Former CIA official and al Qaeda expert Bruce Riedel shared his expertise on the al Qaeda affiliate in Yemen, al Qaeda in the Arabian Peninsula, with ABC News. He served in the CIA from 1977 to 1991 and has served as a senior adviser to three U.S. presidents on Middle East issues. He has traveled to Yemen extensively throughout the years. He is a senior fellow at the Brookings Institution's Saban Center for Middle East Policy.
A: Yemen has been a safe haven and stronghold of al Qaeda since the late 1990s. Yemen is where Osama Bin Laden's family originates from, in the southwestern part of the country.
It has a very attractive arena for al Qaeda, because it is one of the most lawless, ungoverned spaces in the entire world.
No government in the history of Yemen has really been able to enforce its writ throughout the entire country. And it is precisely these types of ungoverned spaces in Afghanistan and Somalia and in Yemen and in Pakistan that al Qaeda has always thrived.
I don't know that there are significant other terrorist groups based in Yemen. Al Qaeda in the Arabian Peninsula is the merger of the al Qaeda cells in Yemen and the al Qaeda cells in Saudi Arabia. That merger happened about a year ago because the Saudis had been so effective in repressing al Qaeda in Saudi Arabia that its infrastructure in the Kingdom itself was largely destroyed. And they had to go to Yemen to find sanctuary where they can operate.
Q: Did the Bush Administration pay adequate attention to Yemen as a threat in terms of terrorism?
A: The Bush Administration tried to deal with this problem, particularly in the aftermath of the attack on the USS Cole that occurred in the last months of the Clinton Administration. But they found it very difficult to. The Yemeni government has many other priorities on its plate. It has an insurgency in the northern part of the country, which has been getting worse in the last year. It has a secessionist movement in the southern part of the country, which used to be South Yemen before 1990, which was trying very hard to break away from the country.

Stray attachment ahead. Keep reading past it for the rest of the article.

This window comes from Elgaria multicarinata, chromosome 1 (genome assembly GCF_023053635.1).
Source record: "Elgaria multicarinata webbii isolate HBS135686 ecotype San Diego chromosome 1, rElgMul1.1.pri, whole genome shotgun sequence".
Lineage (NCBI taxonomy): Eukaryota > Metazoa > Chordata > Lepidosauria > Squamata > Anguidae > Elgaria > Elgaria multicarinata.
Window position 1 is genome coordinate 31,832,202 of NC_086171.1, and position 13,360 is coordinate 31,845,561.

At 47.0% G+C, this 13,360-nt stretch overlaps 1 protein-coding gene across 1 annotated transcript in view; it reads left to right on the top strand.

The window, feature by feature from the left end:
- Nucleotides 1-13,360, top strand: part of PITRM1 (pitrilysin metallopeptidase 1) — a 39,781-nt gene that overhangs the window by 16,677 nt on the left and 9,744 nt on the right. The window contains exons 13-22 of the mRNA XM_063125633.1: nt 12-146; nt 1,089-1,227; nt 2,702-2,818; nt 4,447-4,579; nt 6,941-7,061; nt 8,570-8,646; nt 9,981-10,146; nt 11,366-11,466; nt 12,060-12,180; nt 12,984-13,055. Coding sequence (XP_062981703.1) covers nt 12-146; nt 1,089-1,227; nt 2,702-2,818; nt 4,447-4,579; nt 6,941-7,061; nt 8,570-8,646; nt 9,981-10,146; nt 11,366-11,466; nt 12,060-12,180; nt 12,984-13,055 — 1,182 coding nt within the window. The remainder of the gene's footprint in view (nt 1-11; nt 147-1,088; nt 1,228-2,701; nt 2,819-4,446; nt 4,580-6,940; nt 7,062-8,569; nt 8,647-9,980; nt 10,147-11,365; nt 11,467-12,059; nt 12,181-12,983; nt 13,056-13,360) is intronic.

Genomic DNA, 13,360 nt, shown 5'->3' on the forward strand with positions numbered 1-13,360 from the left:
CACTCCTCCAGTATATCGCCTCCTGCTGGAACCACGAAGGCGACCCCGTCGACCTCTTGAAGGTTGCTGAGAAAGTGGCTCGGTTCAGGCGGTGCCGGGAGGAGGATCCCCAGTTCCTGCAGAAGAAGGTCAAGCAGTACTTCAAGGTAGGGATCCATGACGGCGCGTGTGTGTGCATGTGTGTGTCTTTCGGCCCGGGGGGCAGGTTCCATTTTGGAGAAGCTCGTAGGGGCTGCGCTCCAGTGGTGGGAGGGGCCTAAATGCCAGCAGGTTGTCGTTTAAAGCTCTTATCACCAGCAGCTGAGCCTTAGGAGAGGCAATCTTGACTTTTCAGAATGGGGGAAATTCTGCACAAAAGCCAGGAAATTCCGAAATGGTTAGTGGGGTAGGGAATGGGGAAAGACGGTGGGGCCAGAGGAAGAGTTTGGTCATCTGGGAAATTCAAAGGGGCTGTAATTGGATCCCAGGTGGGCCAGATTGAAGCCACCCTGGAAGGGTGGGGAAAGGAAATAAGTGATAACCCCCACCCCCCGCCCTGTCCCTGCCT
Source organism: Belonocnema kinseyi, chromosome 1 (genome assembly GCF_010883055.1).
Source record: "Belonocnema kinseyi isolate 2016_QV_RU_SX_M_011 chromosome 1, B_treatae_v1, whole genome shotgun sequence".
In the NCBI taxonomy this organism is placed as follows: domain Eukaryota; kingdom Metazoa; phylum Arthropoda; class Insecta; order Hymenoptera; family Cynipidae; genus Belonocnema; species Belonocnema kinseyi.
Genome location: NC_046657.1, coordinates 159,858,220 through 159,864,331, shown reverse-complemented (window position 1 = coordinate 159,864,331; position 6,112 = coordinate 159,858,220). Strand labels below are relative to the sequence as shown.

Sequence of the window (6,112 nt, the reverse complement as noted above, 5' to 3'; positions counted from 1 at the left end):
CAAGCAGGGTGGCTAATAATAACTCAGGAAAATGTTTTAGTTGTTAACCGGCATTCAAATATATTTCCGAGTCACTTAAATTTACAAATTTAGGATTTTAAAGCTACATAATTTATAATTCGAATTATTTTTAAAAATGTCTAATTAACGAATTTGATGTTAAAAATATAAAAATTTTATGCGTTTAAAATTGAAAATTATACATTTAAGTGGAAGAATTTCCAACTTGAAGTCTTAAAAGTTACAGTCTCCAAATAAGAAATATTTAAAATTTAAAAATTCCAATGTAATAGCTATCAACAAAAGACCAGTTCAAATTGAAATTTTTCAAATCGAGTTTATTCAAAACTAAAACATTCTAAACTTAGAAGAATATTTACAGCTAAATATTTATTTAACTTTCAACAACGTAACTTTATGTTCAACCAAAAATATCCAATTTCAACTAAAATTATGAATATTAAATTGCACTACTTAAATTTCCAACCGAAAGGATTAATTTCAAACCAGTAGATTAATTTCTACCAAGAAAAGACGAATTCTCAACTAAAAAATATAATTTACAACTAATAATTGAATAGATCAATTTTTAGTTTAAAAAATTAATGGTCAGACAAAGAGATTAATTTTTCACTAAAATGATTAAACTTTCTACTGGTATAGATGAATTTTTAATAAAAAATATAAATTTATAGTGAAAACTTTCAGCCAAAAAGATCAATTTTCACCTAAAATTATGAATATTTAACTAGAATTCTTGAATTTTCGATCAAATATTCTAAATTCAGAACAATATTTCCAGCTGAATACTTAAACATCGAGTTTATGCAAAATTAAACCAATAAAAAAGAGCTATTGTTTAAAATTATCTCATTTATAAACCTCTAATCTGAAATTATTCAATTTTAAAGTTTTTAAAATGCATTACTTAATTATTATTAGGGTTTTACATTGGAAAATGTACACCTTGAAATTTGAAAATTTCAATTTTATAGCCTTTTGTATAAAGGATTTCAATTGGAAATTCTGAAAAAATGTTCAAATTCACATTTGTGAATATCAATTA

The economy is largely dependent on oil exports but Yemen's oil reserves are literally drying out. So it comes less and less. So there are many other priorities the Yemenis have, and ever since 1990, when Yemen sided with Iraq in the first Gulf War, relations between the United States and Yemen have been very scratchy. The Cole investigation made them even more scratchy because both sides felt that the other was not fully cooperating, probably correctly.
So trying to get the Yemenis to focus on al Qaeda has been a very difficult and frustrating task for the Clinton Administration, the Bush Administration and now the Obama Administration.
Q: Has the Obama administration paid adequate attention to Yemen as a threat? Did either administration underestimate the threat?
A: I think the Obama Administration has seen this as a very significant problem from day one. The president's counterterrorism adviser, John Brennan, early on focused on this as one of the key priorities in dealing with al Qaeda. But the same problems that bedeviled Clinton and Bush before them still bedevil Obama, which is the Saleh government is weak, it has other problems and much of the security services have been heavily infiltrated by Jihadist sympathizers over the year.
So, for example, there have been repeated jailbreaks of senior al Qaeda operatives out of prisons in Yemen, including the current head of al Qaeda in the Arabian Peninsula, was in a Yemeni jail and broke out in 2006. And many of these jailbreaks have all the earmarks of inside jobs.
Individual incidents aside, I give the Obama administration credit for seeing this problem early on and for recognizing that it was getting worse over the course of time. But there are no easy solutions and no magic answers to these problems.
Q: How big is the U.S. intelligence presence in Yemen?
A: For operational sources and methods and reasons, I'm going to pass on that question.
A Major Staging Base for Al Qaeda
Q: Has the government of Yemen done enough to combat the threat of terrorism?
A: I think the government of Yemen is still struggling to find the resources and the resolve to take on al Qaeda in the Arabian Peninsula while it manages all these other security threats, which are much more direct and more immediate for the Yemeni government. They also need help, and I think the Obama Administration is wise to double military assistance to Yemen and to step up intelligence cooperation.